People had critical documents needed for meetings, university assignments and more – blocked.

By later in the day, Google has fixed the problem but their explanation indicates Google Docs does scan all of our documents. It is unclear what Google does with the scanning of our document content, other than scanning it for unclear violations of terms of service.

Hi everyone,

This issue should now be resolved and you should be able to access your files.

For more details, this morning, we made a code push that incorrectly flagged a small percentage of Google Docs as abusive, which caused those documents to be automatically blocked. A fix is in place and all users should have full access to their docs. Protecting users from viruses, malware, and other abusive content is central to user safety. We apologize for the disruption and will put processes in place to prevent this from happening again.

Best,

Julianne

Google Docs Community

Source is Google support https://support.google.com/docs/forum/AAAABuH1jm0PImCWRuosbY/?hl=en

Shake Shack restaurant trials self order systems to reduce labor costs #Robotics #automation

Having customers place their own order has been in trials – or already implemented – at many restaurant chains as a way to reduce labor costs.

“We need to answer how we take care of our team with that federally mandated wage,” said Chief Executive Officer Randy Garutti during a phone interview. “Our labor costs are skyrocketing.” The new location is “our way of seeing how we are going to do that.”

Source: Shake Shack Claims Automation Won’t Hurt Its Famed Hospitality – Bloomberg

Automation was going to reduce the need for labor regardless of wage laws; however, sharp increases in minimum wage laws are accelerating the trend to reduce the number of workers, where possible.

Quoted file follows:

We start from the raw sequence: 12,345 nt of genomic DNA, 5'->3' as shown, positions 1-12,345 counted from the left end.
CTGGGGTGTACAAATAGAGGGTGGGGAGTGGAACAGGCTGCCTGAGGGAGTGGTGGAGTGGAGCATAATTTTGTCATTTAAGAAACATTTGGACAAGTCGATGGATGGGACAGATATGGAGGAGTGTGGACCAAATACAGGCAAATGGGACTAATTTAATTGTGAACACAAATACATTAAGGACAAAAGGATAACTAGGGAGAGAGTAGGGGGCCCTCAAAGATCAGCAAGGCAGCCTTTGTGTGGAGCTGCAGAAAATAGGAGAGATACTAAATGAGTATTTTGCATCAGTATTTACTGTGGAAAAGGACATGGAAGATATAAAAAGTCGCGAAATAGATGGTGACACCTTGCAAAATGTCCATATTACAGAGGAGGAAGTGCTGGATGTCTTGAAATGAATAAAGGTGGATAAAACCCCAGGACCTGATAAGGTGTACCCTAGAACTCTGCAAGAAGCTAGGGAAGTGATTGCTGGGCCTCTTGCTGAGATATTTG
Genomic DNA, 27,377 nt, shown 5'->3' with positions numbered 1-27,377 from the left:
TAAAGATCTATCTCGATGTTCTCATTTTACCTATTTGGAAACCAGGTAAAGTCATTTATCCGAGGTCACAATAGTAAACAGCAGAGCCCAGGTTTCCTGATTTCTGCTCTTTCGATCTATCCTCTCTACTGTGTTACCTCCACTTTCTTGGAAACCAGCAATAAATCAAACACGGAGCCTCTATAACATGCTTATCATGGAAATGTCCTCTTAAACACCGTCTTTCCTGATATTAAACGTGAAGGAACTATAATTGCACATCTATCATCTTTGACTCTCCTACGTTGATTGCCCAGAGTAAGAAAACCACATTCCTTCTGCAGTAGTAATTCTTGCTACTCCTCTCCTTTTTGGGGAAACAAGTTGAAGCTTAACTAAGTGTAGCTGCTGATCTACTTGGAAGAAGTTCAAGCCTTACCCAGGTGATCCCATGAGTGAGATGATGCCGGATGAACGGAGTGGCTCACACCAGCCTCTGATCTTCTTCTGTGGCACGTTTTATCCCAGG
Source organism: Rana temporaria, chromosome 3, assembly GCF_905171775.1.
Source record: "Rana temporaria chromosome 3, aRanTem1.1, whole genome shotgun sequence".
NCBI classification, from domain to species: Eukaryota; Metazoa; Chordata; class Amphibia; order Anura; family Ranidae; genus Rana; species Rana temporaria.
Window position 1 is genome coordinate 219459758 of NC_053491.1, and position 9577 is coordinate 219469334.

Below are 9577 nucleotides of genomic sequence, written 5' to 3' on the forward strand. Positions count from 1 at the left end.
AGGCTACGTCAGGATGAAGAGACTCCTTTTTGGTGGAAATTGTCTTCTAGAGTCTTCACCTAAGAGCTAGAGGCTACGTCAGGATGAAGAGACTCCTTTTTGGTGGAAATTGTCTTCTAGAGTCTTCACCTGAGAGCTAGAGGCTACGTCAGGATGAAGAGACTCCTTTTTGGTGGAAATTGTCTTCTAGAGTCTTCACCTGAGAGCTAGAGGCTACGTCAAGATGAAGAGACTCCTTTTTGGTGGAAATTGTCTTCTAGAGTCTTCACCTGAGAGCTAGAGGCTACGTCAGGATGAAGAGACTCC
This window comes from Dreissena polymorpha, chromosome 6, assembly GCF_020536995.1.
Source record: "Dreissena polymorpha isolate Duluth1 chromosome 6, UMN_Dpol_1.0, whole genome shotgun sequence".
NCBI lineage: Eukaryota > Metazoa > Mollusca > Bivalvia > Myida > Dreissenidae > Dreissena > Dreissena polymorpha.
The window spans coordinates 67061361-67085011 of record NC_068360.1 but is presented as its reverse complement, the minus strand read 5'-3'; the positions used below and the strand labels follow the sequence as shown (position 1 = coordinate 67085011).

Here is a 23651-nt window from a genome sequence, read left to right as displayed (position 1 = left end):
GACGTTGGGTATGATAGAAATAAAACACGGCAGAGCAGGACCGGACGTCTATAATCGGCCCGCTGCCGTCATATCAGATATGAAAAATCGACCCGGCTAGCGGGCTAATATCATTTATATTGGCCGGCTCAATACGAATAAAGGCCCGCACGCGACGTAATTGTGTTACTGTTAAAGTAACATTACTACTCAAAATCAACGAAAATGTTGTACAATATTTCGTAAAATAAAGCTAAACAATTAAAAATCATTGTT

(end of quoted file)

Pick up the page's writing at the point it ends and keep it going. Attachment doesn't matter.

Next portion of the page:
Workaround: Barnes and Noble Nook e-reader app no longer available for PC, Mac #BarnesAndNoble

I discovered after a Mac OS X update that my very old Nook e-reader app for Mac OS X no longer works – and that Nook discontinued the app for PC and Mac desktops in 2013. Barnes and Noble says we should use their cloud-based/web-based app from a browser (presumably this means we must have an Internet connection in order to read?)

Problem 1 – Barnesandnoble.com Inaccessible

Unfortunately, an attempt to access the Barnes and Noble web site returns

This page is unavailable due to either geographic restrictions or other restrictions in place at this time. NOTE: other restrictions can be a result of our security platform detecting potential malicious activity. Please try again later as the restrictions may be lifted, or contact your service provider if the issue persists.

ID: 8387029820181080074

As best I can tell, this means Barnes and Noble has blocked our IP address for unknown reasons. Their recommended solution is to reboot our Internet access modem and/or attempt to request a new IP address. This is absurd. Our IP address works fine for accessing all other web sites.

Problem 2 – No Nook E-Reader app available – Work Around

If Barnes and Noble e-books can no longer be read on a PC or Mac, what can we do?

One solution is to install an Android emulator, and then install the Android B&N e-reader app in the emulated Android. An emulator is basically a simulator – it simulates and Android device but its really just software running on a PC or a Mac.

I installed the Nox Android emulator app on my Macbook. After dealing with odd user interface issues, I went into the Google folder and opened Google Play, and then downloaded and installed the Nook e-reader app for Android. I ran that and was able to synchronize my library of purchased e-books and can now read them using the Nook app for Android running in an emulator on my Macbook. The emulator seems to be a bit hard on the battery – may want to use this solution when you can plug in the notebook computer to AC.

I had the same IP address when I synchronized the Nook library, pointing to something very weird (and possibly very stupid) in Barnes and Noble’s web site operation.

 

 

 

Record growth in #automation, #robotics technology sales

The Association for Advancing Automation (A3) just rolled out new research confirming record growth in the areas of robotics, machine vision, motion control, and motor technology for the first half of 2017.

Source: Automation by the numbers: Record-breaking year for sales of robots, components | ZDNet